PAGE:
“My employer has asked me to supply my own van for work, but he will buy the fuel. Am I entitled to claim mileage?” asks Scott Hews.
We knew exactly who to ask when this question dropped into our inbox at Business Vans: tax expert Colin Tourick.
Here’s what Colin had to say:
“This is a very unusual situation, something one might expect to find when a person is self-employed and providing their own vehicle, rather than employed.
“So the first question is, are you an employee or self-employed? The tax treatment will differ significantly depending on the answer. As you have said “my employer” I will assume you are an employee.
“When you say ‘he will buy the fuel’ I assume that’s only for driving business mileage and driving to and from work. If you drive more private mileage you’ll have to pay income tax and National Insurance (NI) on the benefit.
“Readers may be familiar with the arrangement whereby employees can receive up to 45p per mile for business mileage driven in their own car up to 10,000 business miles per annum, without paying income tax or NI. (The rate reduces to 25p per mile after 10,000 business miles.) The good news is that this also extends to private vans driven on company business.
“We then have to consider the fact that the company is paying for the fuel for each business mile.
“HMRC publishes a quarterly list of approved mileage rates; amounts in pence per mile that it allows an employer to pay an employee without any tax benefit or NI arising.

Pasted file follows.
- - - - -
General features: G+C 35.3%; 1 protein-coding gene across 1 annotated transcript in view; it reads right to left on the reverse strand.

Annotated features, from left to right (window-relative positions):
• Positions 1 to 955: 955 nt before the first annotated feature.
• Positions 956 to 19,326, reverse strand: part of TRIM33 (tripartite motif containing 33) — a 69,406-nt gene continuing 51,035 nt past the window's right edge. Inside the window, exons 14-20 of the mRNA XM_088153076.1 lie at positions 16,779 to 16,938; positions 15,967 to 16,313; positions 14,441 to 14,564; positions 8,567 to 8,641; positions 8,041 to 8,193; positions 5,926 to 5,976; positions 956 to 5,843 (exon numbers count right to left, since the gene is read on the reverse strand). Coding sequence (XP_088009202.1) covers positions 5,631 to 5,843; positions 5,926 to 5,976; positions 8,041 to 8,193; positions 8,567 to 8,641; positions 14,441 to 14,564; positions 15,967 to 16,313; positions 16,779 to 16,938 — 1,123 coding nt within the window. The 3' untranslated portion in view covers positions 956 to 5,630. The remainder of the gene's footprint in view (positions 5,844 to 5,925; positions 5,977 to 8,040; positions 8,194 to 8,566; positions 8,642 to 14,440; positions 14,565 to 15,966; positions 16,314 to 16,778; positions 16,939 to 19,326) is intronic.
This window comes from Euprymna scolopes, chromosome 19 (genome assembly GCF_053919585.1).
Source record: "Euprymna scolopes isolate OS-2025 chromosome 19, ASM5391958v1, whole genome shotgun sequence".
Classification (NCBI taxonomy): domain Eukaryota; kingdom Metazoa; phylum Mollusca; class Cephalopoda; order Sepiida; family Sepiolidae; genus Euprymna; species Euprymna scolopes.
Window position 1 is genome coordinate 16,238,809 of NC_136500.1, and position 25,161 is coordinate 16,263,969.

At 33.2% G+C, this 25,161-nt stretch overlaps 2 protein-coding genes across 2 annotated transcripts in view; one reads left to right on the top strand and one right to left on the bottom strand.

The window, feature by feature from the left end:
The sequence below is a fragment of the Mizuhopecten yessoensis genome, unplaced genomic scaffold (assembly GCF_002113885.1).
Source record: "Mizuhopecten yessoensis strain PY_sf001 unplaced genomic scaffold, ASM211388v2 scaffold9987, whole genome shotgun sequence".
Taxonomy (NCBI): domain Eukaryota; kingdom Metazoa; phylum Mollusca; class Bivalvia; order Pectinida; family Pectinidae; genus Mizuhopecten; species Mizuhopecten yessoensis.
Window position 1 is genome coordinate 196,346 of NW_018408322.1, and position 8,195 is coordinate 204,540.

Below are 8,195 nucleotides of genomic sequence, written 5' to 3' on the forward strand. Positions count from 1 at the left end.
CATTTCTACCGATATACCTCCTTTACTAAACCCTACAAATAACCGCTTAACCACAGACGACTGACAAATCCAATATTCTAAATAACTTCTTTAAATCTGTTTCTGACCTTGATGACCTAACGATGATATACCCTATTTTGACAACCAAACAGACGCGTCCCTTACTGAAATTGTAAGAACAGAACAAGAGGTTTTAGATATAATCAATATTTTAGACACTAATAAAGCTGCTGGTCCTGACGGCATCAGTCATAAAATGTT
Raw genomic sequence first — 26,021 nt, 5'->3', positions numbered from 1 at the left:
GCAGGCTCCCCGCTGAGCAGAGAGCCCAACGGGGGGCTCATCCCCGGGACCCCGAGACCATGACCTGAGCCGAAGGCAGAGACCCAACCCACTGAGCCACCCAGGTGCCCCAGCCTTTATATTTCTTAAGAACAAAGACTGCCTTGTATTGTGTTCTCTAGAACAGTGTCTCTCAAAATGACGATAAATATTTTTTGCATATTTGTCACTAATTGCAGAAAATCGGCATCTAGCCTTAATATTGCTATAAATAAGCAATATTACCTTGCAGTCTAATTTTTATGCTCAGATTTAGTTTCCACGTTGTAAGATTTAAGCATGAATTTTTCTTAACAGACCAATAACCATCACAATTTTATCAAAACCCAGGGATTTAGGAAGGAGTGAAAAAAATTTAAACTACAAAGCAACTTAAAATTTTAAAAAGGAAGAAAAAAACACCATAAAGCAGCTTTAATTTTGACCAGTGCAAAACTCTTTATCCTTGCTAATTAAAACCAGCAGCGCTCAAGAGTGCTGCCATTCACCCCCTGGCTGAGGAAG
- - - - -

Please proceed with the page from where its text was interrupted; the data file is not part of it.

“The rate varies according to the type of fuel and the engine size of the vehicle. It would seem reasonable to use these rates as a deduction from the 45p/25p mentioned shown above, to reflect the fact that the employer is actually paying for the fuel, and therefore the employee is providing just the vehicle, rather than the vehicle and fuel.
“So the short answer to your question is that, so long as the employer is prepared to pay for the fuel used on your business mileage, I would have thought it reasonable for you to claim the 45/25p per mile, less the approved mileage rate. Anything above this will attract income tax and NI. Any shortfall should be put into your tax return as it will attract tax relief.
“However this is a most unusual situation, so I strongly advise that you have a discussion with your local HMRC office before embarking on this course of action. I’m willing to bet that the person you discuss this with won’t have come across this situation before. I certainly haven’t!”
Colin Tourick is a fleet consultant and a specialist in company car and company van tax. Colin has just published his latest Company Car and Van Tax book.
For more on business van mileage rates read this: Business mileage rates for a private van